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Hubble's Campaign to Establish
the Velocity-Distance Relation

After his famous 1929 paper, into the 1930s Edwin Hubble continued his campaign to prove the reality of the velocity-distance relation he had announced. In the 1929 paper, he remarked that "Mr. Humason at Mount Wilson has initiated a program of determining velocities of the most distant nebulae that can be observed with confidence.… New data to be expected in the near future may modify the significance of the present investigation, or, if confirmatory, will lead to a solution having many times the weight."

By 1931 Hubble and Humason had velocities for 40 more nebulae, 26 of them in 8 groups of galaxies. The greatest distance was now over a hundred million light years. This was 50 times farther than the most distant spiral nebulae in the 1929 report. The linear velocity-distance relation held.

Hubble's 1931 velocity-distance relation. Circles represent mean values for clusters or groups of nebulae. Dots near the lower-left corner represent individual nebulae. These and the lowest two circles were used in the 1929 formulation of the velocity-distance relation.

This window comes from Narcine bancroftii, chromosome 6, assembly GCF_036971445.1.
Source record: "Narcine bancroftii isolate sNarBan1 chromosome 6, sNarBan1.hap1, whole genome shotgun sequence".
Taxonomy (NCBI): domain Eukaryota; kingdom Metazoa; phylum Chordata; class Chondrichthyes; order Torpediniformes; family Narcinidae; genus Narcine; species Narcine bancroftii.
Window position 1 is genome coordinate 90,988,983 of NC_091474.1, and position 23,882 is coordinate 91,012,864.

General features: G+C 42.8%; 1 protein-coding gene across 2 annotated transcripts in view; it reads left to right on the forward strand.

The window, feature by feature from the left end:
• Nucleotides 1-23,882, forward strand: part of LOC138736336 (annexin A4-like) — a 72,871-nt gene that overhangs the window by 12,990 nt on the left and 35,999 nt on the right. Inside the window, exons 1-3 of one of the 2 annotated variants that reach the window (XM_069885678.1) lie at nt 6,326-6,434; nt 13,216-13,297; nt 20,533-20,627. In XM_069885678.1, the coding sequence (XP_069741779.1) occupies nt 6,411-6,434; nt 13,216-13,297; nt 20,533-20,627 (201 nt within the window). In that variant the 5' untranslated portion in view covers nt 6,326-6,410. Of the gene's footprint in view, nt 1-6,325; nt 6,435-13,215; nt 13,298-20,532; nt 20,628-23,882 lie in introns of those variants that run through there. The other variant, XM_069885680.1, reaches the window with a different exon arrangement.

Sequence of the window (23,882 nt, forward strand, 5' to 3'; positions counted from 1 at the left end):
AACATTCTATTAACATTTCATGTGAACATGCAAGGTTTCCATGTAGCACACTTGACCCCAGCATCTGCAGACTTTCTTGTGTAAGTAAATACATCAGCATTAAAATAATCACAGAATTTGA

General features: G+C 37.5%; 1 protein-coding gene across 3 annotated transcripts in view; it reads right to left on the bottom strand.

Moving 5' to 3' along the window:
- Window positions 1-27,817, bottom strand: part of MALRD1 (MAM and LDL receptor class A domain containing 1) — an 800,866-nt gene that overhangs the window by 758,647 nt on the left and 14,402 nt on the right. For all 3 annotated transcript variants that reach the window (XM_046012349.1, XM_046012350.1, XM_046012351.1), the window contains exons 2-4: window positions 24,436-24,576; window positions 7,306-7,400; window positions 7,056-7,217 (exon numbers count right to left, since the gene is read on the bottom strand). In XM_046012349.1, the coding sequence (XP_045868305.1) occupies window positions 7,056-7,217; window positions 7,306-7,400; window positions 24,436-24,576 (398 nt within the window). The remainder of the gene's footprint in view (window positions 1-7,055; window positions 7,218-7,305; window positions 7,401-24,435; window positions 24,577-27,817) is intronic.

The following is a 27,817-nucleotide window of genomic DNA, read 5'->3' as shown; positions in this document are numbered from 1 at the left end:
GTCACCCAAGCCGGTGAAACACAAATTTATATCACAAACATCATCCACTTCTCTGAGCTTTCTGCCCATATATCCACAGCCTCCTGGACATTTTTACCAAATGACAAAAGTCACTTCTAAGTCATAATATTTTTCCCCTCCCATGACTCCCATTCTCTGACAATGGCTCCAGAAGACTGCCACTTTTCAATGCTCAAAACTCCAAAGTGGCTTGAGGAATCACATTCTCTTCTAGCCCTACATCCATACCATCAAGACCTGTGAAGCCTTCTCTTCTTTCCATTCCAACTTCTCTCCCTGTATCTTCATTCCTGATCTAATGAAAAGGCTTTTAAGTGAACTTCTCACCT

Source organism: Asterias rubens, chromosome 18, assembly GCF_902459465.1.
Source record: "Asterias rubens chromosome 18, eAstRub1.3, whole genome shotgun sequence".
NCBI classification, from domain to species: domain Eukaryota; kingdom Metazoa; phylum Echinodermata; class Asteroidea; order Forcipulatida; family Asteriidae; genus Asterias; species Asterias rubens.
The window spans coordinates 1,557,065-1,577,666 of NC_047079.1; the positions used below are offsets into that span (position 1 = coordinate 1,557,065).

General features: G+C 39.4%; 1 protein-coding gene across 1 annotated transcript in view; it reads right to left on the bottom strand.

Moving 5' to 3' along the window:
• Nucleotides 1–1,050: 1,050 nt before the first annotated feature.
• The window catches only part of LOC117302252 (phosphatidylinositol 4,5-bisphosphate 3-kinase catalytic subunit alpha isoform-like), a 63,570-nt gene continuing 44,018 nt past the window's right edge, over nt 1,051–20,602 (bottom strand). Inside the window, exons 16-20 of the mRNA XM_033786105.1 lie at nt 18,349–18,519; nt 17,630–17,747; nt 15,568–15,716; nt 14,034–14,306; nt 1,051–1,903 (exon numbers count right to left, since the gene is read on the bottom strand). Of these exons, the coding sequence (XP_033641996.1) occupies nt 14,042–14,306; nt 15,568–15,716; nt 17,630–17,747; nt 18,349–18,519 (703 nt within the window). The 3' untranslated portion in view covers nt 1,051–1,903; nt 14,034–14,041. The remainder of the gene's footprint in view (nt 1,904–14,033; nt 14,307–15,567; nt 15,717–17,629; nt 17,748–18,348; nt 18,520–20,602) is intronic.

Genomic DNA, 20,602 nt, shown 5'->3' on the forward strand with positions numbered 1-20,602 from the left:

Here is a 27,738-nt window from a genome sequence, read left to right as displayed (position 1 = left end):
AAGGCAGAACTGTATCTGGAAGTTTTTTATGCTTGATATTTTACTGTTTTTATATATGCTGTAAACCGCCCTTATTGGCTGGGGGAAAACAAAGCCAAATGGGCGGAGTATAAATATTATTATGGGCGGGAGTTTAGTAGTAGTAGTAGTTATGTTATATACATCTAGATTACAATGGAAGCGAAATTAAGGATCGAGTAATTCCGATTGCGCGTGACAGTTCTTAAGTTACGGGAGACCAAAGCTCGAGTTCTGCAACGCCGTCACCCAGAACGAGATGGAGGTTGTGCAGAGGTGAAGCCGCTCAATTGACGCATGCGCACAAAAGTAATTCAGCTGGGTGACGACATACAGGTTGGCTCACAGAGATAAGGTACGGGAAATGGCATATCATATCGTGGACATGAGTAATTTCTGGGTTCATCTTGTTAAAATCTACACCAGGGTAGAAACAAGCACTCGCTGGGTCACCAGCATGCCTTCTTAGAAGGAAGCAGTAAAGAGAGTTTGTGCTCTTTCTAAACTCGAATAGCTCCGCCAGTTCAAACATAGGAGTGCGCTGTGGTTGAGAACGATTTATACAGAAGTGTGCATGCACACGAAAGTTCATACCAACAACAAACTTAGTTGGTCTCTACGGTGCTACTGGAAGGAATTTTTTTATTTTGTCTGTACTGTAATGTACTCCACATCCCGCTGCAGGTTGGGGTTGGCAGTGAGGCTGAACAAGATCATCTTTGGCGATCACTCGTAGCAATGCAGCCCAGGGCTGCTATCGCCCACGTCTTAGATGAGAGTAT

In 1934 Hubble and Humason reported results for isolated nebulae not in clusters. Still the velocity-distance relation held.

Hubble's 1934 velocity-distance relation. The solid line represents the velocity-distance relation determined from isolated nebulae. It parallels the velocity-distance relation earlier determined from nebulae in clusters, represented by the dashed line. The velocity-distance relation for isolated nebulae is a magnitude brighter than the relation for nebulae in clusters. This was attributed to selection effects — the brightest nebulae were the easiest to find in isolation, whereas less bright nebulae were found easily in clusters.

By 1936 Hubble and Humason had data for a hundred more nebulae. The velocity-distance relation was "still sensibly linear to a distance of 70 million parsecs [more than 200 million light years]."

Hubble's 1936 velocity-distance relation. Numbers in parentheses following the names of the clusters indicate the number of nebulae observed in each cluster. Because the fainter nebulae in the most distant clusters were below the observing limit of the 100-inch telescope, Humason plotted, as an indication of distance, the magnitude of the fifth brightest nebula in each of the clusters.
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